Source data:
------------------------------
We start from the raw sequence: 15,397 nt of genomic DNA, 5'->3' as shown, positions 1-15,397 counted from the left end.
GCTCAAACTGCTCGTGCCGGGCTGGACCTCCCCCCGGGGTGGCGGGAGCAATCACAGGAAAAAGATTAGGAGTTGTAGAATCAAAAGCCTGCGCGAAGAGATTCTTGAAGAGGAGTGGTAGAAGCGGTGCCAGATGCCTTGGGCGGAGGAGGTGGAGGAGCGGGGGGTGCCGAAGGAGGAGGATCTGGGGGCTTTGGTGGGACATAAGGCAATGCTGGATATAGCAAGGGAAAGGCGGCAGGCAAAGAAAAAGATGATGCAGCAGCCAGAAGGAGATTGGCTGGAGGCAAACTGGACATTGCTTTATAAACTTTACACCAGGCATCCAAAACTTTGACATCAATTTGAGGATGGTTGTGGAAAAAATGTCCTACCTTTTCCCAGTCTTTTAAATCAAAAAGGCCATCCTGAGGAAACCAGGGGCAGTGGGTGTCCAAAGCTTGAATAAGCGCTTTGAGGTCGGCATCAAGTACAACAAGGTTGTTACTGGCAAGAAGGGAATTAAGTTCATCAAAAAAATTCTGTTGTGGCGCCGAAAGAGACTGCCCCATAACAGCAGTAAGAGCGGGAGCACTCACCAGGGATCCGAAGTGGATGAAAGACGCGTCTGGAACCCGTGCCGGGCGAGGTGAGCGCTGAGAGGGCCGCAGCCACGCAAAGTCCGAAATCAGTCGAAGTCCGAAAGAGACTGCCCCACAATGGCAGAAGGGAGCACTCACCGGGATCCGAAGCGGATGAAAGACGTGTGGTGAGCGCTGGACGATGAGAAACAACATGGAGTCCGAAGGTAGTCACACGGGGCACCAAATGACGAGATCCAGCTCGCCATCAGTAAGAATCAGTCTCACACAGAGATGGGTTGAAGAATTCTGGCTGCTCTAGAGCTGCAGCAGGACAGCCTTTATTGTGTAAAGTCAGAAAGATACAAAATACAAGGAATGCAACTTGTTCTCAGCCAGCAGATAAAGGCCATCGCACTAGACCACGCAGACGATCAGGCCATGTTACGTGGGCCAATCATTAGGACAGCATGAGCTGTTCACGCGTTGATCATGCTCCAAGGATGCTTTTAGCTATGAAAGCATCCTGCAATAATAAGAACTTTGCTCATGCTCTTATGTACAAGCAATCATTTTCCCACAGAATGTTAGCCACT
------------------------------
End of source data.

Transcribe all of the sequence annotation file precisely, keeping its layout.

We start from the raw sequence: 15,397 nt of genomic DNA, 5'->3' as shown, positions 1-15,397 counted from the left end.
GCTCAAACTGCTCGTGCCGGGCTGGACCTCCCCCCGGGGTGGCGGGAGCAATCACAGGAAAAAGATTAGGAGTTGTAGAATCAAAAGCCTGCGCGAAGAGATTCTTGAAGAGGAGTGGTAGAAGCGGTGCCAGATGCCTTGGGCGGAGGAGGTGGAGGAGCGGGGGGTGCCGAAGGAGGAGGATCTGGGGGCTTTGGTGGGACATAAGGCAATGCTGGATATAGCAAGGGAAAGGCGGCAGGCAAAGAAAAAGATGATGCAGCAGCCAGAAGGAGATTGGCTGGAGGCAAACTGGACATTGCTTTATAAACTTTACACCAGGCATCCAAAACTTTGACATCAATTTGAGGATGGTTGTGGAAAAAATGTCCTACCTTTTCCCAGTCTTTTAAATCAAAAAGGCCATCCTGAGGAAACCAGGGGCAGTGGGTGTCCAAAGCTTGAATAAGCGCTTTGAGGTCGGCATCAAGTACAACAAGGTTGTTACTGGCAAGAAGGGAATTAAGTTCATCAAAAAAATTCTGTTGTGGCGCCGAAAGAGACTGCCCCATAACAGCAGTAAGAGCGGGAGCACTCACCAGGGATCCGAAGTGGATGAAAGACGCGTCTGGAACCCGTGCCGGGCGAGGTGAGCGCTGAGAGGGCCGCAGCCACGCAAAGTCCGAAATCAGTCGAAGTCCGAAAGAGACTGCCCCACAATGGCAGAAGGGAGCACTCACCGGGATCCGAAGCGGATGAAAGACGTGTGGTGAGCGCTGGACGATGAGAAACAACATGGAGTCCGAAGGTAGTCACACGGGGCACCAAATGACGAGATCCAGCTCGCCATCAGTAAGAATCAGTCTCACACAGAGATGGGTTGAAGAATTCTGGCTGCTCTAGAGCTGCAGCAGGACAGCCTTTATTGTGTAAAGTCAGAAAGATACAAAATACAAGGAATGCAACTTGTTCTCAGCCAGCAGATAAAGGCCATCGCACTAGACCACGCAGACGATCAGGCCATGTTACGTGGGCCAATCATTAGGACAGCATGAGCTGTTCACGCGTTGATCATGCTCCAAGGATGCTTTTAGCTATGAAAGCATCCTGCAATAATAAGAACTTTGCTCATGCTCTTATGTACAAGCAATCATTTTCCCACAGAATGTTAGCCACT